The Sawtooth National Recreation Area is the heart of Idaho, with its delicate peaks, crashing creeks and lakes.
Wealthy ranch-owner Michael Boren has installed an airstrip on his ranch in the center of the Sawtooth Valley that stabs it in the heart.
In the face of massive opposition, Custer County officials green-lighted the strip, but they should not be the last word on it.
The airstrip violates the letter and intent of the Sawtooth National Recreation Area Act with which the U.S. Congress created the area in 1972. It also violates regulations that flowed from the act that govern private property in the area.
The act stated that creation of the SNRA was to “assure the preservation and protection of the natural, scenic, historic, pastoral, and fish and wildlife values and to provide for the enhancement of the recreation values associated therewith . . . .”
Nowhere did it state that the SNRA was to be a personal fly-in, fly-out mountain paradise for plane-owning individuals. If that had been the intent, the bill’s authors wouldn’t have used the word “pastoral.” The buzzing of planes and helicopters is not in any definition of the word.
The SNRA already has two public airstrips that existed when it was created. One is in Stanley and the other in Smiley Creek. However, they apparently don’t meet Boren’s needs.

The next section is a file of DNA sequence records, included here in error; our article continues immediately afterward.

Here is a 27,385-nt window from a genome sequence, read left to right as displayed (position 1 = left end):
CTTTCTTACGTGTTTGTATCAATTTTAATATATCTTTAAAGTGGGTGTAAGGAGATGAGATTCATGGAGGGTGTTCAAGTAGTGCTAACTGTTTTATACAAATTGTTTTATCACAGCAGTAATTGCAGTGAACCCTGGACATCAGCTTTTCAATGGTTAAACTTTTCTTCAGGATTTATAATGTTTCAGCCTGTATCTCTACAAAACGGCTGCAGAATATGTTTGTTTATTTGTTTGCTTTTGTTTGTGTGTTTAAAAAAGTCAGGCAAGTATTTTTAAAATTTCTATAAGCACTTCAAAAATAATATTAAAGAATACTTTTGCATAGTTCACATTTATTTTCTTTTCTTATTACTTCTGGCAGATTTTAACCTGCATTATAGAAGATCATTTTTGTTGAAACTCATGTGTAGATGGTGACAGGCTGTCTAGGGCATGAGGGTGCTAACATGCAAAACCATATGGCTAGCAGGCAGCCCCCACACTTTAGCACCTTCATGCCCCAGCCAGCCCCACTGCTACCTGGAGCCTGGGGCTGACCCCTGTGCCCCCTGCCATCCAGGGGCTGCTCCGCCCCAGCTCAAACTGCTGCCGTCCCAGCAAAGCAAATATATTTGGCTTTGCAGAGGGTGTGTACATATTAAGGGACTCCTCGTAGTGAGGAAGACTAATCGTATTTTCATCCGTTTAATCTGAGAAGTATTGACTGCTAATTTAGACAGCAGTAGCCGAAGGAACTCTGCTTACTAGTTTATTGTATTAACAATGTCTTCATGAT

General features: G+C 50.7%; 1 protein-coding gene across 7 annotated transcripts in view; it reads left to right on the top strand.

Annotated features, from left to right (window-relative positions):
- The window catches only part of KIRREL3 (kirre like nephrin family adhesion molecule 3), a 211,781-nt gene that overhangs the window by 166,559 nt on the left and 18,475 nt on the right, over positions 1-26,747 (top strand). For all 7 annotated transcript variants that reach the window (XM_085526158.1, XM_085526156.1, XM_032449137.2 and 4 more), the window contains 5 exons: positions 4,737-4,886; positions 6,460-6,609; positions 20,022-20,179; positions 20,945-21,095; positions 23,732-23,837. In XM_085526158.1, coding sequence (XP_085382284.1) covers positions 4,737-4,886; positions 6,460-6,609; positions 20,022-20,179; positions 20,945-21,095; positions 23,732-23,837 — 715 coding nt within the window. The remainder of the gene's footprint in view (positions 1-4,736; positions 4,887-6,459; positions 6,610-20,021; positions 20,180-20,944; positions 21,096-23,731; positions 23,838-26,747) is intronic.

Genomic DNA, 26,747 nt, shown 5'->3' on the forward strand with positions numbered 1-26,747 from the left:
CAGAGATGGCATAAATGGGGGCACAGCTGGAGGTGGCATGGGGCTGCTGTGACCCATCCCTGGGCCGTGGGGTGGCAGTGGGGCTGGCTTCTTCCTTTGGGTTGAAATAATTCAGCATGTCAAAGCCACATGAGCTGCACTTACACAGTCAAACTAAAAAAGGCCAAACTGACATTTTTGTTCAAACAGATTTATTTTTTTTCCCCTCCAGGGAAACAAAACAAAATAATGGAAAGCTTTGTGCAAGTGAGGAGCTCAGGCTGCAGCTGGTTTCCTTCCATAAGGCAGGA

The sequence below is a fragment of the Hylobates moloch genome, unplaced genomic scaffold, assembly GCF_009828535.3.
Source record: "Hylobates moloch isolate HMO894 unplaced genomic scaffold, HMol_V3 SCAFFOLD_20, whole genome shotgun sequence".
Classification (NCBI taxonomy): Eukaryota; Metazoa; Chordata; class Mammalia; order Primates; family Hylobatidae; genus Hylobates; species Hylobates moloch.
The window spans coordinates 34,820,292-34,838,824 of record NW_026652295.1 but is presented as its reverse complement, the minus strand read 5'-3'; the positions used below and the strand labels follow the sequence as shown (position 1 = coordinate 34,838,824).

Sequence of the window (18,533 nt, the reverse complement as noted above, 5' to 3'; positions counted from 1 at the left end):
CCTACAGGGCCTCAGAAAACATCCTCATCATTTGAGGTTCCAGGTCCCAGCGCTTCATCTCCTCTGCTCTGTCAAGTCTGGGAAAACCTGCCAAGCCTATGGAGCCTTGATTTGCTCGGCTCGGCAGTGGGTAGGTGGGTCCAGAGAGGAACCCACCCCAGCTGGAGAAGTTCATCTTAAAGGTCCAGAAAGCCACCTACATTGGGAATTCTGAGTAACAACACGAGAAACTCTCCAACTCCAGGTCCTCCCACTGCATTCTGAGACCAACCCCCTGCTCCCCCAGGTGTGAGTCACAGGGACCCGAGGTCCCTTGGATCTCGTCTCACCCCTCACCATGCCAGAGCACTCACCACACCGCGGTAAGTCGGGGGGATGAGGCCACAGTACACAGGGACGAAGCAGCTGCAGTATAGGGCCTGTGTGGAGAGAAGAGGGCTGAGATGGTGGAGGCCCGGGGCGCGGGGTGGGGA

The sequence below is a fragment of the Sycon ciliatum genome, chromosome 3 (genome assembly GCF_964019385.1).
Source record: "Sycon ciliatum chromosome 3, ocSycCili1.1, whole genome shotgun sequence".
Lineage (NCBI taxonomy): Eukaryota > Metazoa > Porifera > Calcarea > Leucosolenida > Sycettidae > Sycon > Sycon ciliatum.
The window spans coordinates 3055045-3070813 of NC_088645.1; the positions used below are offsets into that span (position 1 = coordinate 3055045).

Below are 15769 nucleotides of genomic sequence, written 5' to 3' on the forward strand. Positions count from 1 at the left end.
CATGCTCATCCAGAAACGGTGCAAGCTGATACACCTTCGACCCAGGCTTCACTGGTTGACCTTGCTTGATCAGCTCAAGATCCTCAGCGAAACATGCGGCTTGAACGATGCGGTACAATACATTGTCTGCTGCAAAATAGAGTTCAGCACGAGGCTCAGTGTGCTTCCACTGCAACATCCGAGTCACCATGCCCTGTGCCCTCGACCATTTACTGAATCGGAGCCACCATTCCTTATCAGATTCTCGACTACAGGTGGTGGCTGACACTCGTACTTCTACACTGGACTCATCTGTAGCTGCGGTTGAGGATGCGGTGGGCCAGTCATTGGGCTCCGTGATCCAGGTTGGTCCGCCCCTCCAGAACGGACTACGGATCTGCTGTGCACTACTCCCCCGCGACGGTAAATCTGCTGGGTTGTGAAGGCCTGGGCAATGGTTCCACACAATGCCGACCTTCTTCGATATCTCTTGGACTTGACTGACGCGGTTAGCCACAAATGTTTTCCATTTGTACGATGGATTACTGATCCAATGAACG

The Challis Messenger quoted him during a public hearing on the matter saying, “I don’t want to park my aircraft at a public facility or out in the rain. I want to protect it.”
A newly formed group of property owners near his ranch recently filed an appeal of the county decision to approve the airstrip. The appeal pointed out that it was made with no analysis from public agencies—a grievous deficiency.
The act that established the SNRA made the U.S. Secretary of Agriculture responsible for managing it. Within the Department of Agriculture, the U.S. Forest Service does the job.
The near absence of the Forest Service from the controversy to date is inexcusably negligent. The federal government spent millions of dollars protecting viewsheds. Its silence threatens that public investment.
Idaho’s senators and congressional representatives have also been eerily silent.
In 1972, Idahoans backed the area to become a national recreation area instead of a national park in order to balance recreation and resource values.
The secretary of Agriculture, the USFS and Idaho leaders should not silently condone destruction of this precious place for the convenience of a wealthy individual—or anyone else.
“Our View” represents the opinion of the newspaper editorial board, which is made up of members of its board of directors. Remarks may be directed to firstname.lastname@example.org.